Disney knows who’s touching what

Disney knows who’s touching what
Regular touch interfaces don’t discriminate, treating all fleshy finger contact alike. They generally detect a single change in electrical current, or light / sound waves regardless of who is swiping or pinching. However, that could be about to change thanks to new work by a team at Disney Research, which involves identifying touch users through unique properties of the individual.

Everyone is different down to bone density, muscular mass, blood volume and water content. The device, which forms part of the ongoing Touché research project, sends a variety of harmless electrical currents through the body. This resists them depending on the various physiological properties of the individual. The Touché system measures the unique capacitive signature to identify individuals.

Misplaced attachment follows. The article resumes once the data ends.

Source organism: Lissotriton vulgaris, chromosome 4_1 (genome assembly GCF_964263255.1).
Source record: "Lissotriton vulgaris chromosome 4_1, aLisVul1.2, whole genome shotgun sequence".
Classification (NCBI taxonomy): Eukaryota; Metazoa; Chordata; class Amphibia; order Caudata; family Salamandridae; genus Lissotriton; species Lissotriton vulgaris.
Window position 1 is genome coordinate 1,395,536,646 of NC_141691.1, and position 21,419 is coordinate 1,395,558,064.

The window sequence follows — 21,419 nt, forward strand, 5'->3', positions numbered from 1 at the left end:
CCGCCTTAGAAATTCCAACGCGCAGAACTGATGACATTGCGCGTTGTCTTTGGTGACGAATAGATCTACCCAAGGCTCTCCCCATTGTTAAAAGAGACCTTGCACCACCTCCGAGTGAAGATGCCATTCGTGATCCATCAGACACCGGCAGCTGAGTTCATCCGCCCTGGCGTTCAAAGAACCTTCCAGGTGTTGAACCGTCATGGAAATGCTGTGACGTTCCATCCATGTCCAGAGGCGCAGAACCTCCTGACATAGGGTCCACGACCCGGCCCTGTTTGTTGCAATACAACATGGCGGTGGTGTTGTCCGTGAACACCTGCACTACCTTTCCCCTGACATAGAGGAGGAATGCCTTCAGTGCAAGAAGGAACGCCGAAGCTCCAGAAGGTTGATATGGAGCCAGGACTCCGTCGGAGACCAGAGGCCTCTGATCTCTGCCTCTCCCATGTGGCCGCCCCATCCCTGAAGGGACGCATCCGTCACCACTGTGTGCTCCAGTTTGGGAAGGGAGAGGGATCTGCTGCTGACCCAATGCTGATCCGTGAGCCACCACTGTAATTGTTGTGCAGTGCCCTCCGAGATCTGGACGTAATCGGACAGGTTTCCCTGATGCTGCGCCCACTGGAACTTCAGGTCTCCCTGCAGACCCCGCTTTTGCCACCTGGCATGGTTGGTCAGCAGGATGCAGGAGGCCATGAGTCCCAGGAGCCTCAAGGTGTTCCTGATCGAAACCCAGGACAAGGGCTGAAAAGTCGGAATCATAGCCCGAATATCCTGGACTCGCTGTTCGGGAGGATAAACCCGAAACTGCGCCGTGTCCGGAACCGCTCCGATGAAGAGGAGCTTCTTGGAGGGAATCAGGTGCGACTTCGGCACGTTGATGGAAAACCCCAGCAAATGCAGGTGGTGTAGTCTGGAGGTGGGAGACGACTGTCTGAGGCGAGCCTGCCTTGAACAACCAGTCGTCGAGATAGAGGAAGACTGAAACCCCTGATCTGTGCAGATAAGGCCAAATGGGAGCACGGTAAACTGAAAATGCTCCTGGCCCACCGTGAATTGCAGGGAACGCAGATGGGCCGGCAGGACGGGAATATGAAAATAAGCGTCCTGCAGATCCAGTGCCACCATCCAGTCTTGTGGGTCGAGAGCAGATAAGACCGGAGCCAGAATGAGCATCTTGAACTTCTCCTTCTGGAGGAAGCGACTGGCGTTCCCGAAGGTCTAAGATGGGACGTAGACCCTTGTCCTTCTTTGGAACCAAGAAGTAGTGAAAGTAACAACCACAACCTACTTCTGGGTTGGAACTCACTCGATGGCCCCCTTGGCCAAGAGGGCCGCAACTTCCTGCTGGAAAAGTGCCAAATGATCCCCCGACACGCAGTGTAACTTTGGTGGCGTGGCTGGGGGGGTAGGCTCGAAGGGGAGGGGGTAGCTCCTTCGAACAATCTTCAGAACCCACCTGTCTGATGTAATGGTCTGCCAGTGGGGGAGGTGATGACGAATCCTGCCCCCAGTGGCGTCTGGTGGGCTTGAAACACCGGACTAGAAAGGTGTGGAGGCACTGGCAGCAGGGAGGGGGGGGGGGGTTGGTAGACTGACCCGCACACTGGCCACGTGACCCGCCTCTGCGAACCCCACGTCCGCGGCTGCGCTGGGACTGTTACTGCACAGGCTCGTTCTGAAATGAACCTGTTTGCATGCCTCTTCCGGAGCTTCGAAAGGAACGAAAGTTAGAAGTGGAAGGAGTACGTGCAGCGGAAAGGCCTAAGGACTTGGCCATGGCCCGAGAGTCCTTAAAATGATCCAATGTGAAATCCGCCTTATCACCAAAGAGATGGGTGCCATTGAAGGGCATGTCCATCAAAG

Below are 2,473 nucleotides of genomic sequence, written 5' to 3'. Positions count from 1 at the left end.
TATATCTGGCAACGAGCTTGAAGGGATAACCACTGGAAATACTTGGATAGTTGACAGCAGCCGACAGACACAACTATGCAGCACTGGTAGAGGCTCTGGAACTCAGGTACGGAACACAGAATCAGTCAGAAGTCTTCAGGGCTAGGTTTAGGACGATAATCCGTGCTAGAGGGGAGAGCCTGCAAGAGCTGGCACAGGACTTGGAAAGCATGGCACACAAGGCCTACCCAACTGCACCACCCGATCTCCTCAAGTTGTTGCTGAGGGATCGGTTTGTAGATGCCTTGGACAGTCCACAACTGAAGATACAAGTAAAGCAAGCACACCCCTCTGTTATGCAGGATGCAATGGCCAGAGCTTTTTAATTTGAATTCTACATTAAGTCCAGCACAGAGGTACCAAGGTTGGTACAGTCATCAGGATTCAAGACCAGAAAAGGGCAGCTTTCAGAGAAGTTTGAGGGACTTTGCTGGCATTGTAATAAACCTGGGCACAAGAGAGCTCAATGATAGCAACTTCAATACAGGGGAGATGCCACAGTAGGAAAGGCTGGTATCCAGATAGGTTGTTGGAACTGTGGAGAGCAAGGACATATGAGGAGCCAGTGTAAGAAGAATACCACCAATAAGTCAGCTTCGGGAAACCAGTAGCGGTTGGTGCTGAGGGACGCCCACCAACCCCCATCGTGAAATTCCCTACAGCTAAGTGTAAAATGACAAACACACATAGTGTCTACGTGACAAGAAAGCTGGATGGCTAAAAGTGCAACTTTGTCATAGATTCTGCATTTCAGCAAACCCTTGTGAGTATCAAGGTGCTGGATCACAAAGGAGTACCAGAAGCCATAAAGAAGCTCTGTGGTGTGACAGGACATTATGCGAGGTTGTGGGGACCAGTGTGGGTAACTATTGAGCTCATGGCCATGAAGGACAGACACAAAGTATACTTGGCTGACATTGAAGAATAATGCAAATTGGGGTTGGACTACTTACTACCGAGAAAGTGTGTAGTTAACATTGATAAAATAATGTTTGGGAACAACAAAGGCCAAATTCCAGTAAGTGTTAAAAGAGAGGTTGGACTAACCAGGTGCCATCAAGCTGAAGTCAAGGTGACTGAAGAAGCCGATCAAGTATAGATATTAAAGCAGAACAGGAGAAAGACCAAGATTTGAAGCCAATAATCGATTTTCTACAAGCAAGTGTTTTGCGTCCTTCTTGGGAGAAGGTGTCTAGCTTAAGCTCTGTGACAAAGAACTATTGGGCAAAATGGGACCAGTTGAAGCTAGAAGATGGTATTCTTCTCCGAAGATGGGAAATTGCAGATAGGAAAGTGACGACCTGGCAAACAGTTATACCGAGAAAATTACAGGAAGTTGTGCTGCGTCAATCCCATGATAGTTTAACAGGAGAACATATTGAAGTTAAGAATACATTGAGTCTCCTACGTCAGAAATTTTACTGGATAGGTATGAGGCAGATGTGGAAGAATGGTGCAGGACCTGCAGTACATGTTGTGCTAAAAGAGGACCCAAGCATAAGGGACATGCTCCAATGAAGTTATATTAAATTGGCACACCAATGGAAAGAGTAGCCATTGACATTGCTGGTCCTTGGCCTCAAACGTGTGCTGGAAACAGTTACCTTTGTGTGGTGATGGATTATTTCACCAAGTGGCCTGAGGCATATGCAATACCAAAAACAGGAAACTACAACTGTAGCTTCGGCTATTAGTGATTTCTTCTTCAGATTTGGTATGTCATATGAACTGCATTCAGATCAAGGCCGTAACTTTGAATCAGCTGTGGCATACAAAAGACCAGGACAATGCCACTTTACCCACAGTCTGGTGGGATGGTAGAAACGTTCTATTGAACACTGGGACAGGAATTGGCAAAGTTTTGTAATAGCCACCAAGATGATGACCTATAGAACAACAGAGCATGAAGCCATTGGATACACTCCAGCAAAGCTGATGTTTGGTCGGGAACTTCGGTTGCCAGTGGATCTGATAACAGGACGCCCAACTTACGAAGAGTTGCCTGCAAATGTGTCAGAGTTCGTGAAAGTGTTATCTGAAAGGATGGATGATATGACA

The top later is made of transparent Indium Tin Oxide. It acts as an electrode transmitting an electric current into the user’s fingertips. 
The sensor board layer injects tiny currents into the ITO layer. When a user touches the screen, current flows from the sensor board, through the ITO and into the body of the user. The sensor then measures the impedance of the person to a variety of frequencies.
Disney’s latest prototype takes around a second to calibrate for a new user, but it can recognise an existing user in around 500 milliseconds.
The bottom layer is a standard LCD which provides the GUI.

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